Offseason news and notes from the Pac-10.
Arizona coach Lute Olson, along with his entirely new assistant coaching staff, showed this summer he still has some recruiting muscle.
It didn't figure to be easy considering Olson, who will be 74 during next season, was coming off a season-long leave of absence for unspecified health reasons. More uncertainty was the loss of whiz-kid recruiter Josh Pastner.
New coaches Mike Dunlap, Russ Pennell and Reggie Geary all come with fine resumes, but it was unknown how they would do in elite recruiting circles, especially given the defections of two signed recruits -- power forward Emmanuel Negedu and, more famously, point guard Brandon Jennings, who opted for Europe.
Most notably, Arizona was still a strong candidate for one of the top points guards for 2009 -- Abdul Gaddy, who de-committed from UA amid all the coaching changes so he could re-assess the situation.
All in all, the Wildcats still seem to have pull on the recruiting trail, giving hope that Olson can keep the beat going as the program goes for its 25th consecutive NCAA appearance.
That should happen, given the team has two potential 2009 lottery picks -- junior forward Chase Budinger and junior post Jordan Hill. Those two, plus junior point guard Nic Wise, will be the leaders of the team, which will need contributions from newcomers and young players in much bigger roles -- such as sophomore forward Jamelle Horne.
The Sun Devils will be the darlings of preseason prognosticators after coming so close to the NCAA Tournament last season.
ASU has the most experienced team in the Pac-10, returning 94.6 percent of its scoring, 94.0 percent of its rebounding, 95.1 percent of its assists, 94.3 percent of its 3-point shooting and 100 percent of its blocked shots.
And coach Herb Sendek, in his third season in Tempe, has star power galore in sophomore guard James Harden, who only increased his stock in summer camps. So tough and strong, Harden is nearly impossible to keep out of the lane, and he should improve on his freshman averages of 17.8 points and 5.3 rebounds.
Arizona State was 21-13 overall and 9-9 in the Pac-10 last season, tied for fifth. Many thought that was a good enough resume for the NCAAs, although a poor strength of schedule was the Sun Devils' undoing.
With much of the rest of the Pac-10 taking a step back, ASU should rise near the top, completing a remarkable ahead-of-schedule rebuilding effort for Sendek.
The Bears won one and lost one in the offseason, gaining former Stanford coach Mike Montgomery, a proven winner in the Pac-10. Too bad he won't get to coach forward Ryan Anderson, who opted for the NBA Draft.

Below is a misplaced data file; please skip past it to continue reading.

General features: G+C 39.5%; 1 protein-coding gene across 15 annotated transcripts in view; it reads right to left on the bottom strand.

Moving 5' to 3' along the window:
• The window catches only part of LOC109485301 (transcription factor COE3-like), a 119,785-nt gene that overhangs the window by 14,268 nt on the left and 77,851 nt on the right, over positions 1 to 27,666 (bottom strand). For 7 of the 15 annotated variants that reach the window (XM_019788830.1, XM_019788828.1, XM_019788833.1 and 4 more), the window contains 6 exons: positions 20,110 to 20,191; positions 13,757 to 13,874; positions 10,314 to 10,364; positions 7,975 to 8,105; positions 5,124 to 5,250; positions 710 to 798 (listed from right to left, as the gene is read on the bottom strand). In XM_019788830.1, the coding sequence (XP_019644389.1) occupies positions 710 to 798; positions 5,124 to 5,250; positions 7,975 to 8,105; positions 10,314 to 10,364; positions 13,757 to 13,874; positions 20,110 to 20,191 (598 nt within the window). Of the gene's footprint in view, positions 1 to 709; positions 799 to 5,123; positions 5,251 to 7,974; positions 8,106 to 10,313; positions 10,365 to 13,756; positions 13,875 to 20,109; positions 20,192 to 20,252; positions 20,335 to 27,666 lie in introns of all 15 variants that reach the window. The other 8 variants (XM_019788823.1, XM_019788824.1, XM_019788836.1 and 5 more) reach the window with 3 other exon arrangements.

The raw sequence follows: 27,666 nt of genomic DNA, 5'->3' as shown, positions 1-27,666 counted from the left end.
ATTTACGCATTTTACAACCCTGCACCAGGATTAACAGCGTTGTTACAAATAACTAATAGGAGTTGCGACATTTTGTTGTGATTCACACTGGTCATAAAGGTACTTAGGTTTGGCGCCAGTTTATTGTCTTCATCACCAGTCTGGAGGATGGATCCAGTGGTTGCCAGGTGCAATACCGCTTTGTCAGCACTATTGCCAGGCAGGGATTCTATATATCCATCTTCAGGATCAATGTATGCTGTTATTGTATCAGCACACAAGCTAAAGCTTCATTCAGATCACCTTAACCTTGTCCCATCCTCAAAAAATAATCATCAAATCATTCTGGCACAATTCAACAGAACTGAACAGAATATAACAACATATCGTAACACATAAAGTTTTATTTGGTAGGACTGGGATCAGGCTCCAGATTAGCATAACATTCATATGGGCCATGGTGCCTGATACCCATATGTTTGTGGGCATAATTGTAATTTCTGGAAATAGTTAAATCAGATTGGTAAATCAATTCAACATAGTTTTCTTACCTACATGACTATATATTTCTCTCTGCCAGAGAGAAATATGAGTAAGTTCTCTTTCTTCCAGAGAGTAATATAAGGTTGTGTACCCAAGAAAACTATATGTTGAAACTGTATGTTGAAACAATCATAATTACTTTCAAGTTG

Anderson, who ended up going No. 21 in the first round, would have made Cal one of the better teams in the Pac-10 this season. His departure, along with that of senior center DeVon Hardin, means the Bears will be going small in 2008-09.
Cal, which figures to be battling in the thick middle of the league, is also trying to shed an underachiever label. The Bears were 17-16 overall and 6-12 in the Pac-10 last season.
Montgomery, who is 547-244 in 26 years as a college coach, will rely on a perimeter game in his first season with the Bears. Look for junior guard Patrick Christopher to have a huge season.
He doesn't have much of a national name, but he was one of the most improved players in the Pac-10 last season and he'll get more notice this season because of Montgomery. Christopher, who has made big improvements in the weight room in the past couple of years, averaged 15.2 points and 3.6 rebounds per game last season.
This season for Oregon will be all about the freshmen.
The Ducks lost a trio of senior stalwarts -- guard Malik Hairston, guard Bryce Taylor and forward Maarty Leunen. They combined to average more than 44 points and nearly 18 rebounds per game.
They were part of a superb recruiting class that coach Ernie Kent hopes he has duplicated with the incoming group that includes McDonald's All-American center Michael Dunigan. He is one of three new recruits from Chicago, the others being a pair of high school teammates -- post Josh Crittle and guard Matthew Humphrey.
Kent has no choice but to lean heavily on the newcomers as the Ducks return just 41.6 percent of their scoring -- the lowest figure in the league.
Junior point guard Tajuan Porter is back, and he's proven to be a scoring threat, averaging 13.9 points last season. But in his first two seasons in Eugene, he's always had Hairston, Taylor and, before that, Aaron Brooks, to take focus away from defenders.
Now, Porter will be in the crosshairs as Oregon begins a new era with modest expectations.
The Beavers are guaranteed of national mention because new coach Craig Robinson is the brother-in-law of Barack Obama, but that won't mean anything on the court, where there is much work to do.
Robinson inherits a team that was the first in Pac-10 history to go 0-18 in conference play and was rarely competitive. The new coach, who was 30-28 in two seasons at Brown, wants to change the mindset of the program and, more practically, wants to change the offense, too.
He'll run what most people would call a Princeton-style motion offense, although he's not using that label.
"It's not going to be like the Princeton offense. It's better than that. It's going to rely on freedom and discipline, the ability to make shots and the ability to out-cut your man. But most of all it will be based on teamwork. If I can have every single one of these guys average 10 points a game, we're going to win a lot of games," Robinson said.